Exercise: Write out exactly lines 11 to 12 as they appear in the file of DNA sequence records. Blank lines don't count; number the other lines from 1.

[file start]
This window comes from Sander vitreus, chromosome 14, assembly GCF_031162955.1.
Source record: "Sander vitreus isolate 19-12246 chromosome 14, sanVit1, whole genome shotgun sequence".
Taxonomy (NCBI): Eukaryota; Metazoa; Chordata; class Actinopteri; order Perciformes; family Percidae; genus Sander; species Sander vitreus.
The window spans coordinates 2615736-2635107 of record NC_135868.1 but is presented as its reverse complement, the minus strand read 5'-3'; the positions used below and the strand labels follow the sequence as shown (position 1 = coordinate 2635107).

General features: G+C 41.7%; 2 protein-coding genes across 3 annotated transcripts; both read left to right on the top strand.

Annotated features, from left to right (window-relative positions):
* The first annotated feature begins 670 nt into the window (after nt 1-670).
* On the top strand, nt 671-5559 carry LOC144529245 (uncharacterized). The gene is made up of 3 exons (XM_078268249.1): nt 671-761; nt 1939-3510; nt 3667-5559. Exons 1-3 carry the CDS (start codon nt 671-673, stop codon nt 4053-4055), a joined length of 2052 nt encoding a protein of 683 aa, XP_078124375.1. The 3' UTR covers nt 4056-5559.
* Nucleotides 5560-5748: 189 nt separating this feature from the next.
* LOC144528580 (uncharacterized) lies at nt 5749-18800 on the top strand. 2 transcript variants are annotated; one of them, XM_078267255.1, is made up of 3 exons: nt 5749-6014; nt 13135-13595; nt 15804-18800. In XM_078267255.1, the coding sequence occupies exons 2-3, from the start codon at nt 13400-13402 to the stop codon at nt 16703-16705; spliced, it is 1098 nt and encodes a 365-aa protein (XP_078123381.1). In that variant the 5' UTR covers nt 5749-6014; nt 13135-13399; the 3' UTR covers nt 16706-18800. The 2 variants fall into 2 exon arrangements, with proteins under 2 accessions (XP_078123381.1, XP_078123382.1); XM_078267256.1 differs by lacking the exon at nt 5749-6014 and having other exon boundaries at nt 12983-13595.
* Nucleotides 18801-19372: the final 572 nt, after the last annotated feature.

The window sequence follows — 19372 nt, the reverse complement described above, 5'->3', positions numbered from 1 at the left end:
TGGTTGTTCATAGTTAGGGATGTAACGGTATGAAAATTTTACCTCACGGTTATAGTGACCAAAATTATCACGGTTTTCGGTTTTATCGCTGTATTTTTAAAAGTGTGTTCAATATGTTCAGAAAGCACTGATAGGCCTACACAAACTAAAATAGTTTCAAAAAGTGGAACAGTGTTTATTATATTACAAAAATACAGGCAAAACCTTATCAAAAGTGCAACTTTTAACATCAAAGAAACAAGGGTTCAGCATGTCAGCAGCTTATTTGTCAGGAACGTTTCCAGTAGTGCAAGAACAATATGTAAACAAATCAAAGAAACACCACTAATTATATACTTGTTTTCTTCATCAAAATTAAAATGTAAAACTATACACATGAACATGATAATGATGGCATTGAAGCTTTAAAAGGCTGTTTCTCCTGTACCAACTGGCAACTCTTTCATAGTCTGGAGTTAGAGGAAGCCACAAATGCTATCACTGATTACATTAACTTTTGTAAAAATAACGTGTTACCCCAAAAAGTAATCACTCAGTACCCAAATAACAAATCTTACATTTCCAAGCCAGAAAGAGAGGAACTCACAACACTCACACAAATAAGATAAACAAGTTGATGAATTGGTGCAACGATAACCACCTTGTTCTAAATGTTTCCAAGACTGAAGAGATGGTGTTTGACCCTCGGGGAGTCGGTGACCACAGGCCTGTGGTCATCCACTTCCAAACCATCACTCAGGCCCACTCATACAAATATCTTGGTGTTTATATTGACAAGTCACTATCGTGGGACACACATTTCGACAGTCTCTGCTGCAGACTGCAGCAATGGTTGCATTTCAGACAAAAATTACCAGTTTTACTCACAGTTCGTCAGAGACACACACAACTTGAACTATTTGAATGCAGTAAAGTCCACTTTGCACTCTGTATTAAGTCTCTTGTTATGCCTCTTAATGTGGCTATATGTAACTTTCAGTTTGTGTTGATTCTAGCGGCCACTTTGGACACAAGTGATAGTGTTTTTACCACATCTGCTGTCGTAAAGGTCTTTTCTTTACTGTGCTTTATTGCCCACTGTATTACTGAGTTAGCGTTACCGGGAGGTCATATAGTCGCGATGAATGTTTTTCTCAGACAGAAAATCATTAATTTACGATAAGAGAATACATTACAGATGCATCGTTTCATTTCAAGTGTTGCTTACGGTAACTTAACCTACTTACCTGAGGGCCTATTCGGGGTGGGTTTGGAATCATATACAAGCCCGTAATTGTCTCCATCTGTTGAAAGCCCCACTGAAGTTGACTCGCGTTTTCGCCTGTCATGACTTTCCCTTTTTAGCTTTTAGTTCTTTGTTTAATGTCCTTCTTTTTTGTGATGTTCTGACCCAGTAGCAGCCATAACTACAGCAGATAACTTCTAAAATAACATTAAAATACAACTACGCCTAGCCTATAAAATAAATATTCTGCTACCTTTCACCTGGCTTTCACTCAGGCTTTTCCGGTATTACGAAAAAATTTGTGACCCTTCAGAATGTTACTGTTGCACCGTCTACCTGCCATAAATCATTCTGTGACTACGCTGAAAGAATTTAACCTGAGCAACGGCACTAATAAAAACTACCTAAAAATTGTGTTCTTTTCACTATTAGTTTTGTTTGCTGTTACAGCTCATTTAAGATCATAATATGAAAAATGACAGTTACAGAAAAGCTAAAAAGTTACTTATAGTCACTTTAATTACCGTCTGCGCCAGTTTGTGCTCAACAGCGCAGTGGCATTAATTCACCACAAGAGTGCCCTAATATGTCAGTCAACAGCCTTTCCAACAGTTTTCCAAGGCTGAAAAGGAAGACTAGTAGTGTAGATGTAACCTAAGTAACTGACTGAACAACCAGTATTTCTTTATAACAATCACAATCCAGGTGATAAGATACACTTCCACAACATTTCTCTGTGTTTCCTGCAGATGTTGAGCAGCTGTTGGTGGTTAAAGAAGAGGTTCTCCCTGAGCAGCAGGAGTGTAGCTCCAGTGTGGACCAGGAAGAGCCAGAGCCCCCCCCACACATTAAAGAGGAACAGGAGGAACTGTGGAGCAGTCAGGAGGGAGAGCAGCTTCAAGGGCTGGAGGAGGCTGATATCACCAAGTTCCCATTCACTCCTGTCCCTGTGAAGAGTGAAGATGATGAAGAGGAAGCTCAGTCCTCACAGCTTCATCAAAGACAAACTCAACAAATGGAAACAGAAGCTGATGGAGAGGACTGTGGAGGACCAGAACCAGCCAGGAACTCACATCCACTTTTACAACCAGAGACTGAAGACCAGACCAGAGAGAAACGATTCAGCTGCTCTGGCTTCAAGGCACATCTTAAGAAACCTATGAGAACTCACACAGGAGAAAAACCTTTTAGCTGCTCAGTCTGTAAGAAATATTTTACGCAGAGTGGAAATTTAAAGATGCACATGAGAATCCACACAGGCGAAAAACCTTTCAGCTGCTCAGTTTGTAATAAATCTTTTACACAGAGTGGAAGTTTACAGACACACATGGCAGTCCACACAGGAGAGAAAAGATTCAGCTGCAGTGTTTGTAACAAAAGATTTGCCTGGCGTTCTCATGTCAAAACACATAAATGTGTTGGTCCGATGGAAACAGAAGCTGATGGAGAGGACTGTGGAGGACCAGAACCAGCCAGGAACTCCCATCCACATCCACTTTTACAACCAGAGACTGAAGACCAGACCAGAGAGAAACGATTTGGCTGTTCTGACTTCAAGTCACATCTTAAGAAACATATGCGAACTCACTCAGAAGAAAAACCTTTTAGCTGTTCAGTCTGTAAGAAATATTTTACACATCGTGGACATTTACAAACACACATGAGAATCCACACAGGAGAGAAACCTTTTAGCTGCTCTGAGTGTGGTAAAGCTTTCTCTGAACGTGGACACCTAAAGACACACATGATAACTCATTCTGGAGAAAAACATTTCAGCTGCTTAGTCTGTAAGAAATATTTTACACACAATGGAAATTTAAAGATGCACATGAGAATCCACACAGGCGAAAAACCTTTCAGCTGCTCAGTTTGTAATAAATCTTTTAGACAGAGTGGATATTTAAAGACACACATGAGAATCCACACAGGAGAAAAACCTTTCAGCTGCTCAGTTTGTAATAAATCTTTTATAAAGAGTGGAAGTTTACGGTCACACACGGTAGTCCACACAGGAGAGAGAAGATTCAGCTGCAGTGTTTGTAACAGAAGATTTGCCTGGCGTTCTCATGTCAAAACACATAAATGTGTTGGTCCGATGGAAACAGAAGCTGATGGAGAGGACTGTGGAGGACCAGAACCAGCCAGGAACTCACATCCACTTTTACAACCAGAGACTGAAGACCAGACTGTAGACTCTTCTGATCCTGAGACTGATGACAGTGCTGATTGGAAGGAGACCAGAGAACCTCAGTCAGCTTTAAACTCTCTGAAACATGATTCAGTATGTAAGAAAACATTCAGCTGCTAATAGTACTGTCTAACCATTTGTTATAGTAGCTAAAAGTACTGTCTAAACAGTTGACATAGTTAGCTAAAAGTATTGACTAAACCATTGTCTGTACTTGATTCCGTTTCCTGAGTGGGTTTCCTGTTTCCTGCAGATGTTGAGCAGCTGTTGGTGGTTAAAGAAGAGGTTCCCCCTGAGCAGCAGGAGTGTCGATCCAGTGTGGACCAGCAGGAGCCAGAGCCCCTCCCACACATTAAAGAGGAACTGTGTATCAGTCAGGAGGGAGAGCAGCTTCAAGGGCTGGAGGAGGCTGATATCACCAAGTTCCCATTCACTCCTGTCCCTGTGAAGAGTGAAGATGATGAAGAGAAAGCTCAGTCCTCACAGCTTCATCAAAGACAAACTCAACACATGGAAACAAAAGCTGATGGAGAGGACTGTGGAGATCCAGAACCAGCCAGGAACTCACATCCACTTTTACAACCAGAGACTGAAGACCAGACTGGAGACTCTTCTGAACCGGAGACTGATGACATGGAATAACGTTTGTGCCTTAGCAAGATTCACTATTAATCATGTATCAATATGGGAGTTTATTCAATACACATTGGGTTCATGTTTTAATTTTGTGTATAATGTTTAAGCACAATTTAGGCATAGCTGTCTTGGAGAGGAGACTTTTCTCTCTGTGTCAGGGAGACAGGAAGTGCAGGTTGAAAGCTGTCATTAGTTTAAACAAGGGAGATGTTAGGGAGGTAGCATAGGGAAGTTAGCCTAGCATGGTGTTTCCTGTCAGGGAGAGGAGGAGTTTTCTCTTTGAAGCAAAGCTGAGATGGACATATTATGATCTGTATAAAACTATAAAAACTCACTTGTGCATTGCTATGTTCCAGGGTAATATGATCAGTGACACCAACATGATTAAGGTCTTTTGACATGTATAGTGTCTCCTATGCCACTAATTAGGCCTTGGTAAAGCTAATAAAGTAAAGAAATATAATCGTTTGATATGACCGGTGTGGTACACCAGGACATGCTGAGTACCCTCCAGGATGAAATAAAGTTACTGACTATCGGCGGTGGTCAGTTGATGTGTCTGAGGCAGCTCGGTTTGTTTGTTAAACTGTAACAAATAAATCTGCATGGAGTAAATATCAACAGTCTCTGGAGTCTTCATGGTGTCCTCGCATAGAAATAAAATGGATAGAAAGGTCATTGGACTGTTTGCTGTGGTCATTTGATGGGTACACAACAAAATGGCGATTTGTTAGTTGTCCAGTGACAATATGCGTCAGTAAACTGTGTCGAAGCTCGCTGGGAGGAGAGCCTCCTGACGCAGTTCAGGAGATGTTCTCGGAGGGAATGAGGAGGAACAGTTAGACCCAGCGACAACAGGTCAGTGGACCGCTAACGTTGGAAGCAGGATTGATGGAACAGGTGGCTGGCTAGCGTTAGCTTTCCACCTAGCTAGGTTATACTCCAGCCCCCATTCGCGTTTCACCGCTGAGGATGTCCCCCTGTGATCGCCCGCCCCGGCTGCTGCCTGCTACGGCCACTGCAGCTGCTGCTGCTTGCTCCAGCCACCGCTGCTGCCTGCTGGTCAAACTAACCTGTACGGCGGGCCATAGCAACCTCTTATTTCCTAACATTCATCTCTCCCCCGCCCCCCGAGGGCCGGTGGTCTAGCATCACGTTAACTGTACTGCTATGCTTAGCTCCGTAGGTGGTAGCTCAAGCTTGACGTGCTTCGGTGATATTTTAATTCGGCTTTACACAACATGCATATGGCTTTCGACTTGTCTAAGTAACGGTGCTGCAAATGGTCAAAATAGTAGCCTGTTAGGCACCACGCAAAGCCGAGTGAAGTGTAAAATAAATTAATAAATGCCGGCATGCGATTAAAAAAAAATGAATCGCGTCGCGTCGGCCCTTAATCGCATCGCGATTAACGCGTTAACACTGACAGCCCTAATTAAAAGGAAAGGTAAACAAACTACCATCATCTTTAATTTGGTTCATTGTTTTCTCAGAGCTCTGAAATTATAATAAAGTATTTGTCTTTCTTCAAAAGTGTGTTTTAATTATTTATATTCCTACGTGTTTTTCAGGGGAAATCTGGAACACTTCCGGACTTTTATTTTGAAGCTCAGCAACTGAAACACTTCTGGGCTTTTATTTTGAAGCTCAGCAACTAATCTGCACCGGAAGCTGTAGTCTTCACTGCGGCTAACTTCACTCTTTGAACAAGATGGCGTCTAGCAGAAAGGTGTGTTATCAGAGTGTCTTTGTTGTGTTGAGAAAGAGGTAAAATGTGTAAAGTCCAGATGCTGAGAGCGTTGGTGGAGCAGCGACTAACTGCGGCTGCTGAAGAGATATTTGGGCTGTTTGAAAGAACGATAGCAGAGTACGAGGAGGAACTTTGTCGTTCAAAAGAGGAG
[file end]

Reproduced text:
* Nucleotides 18801-19372: the final 572 nt, after the last annotated feature.

The window sequence follows — 19372 nt, the reverse complement described above, 5'->3', positions numbered from 1 at the left end: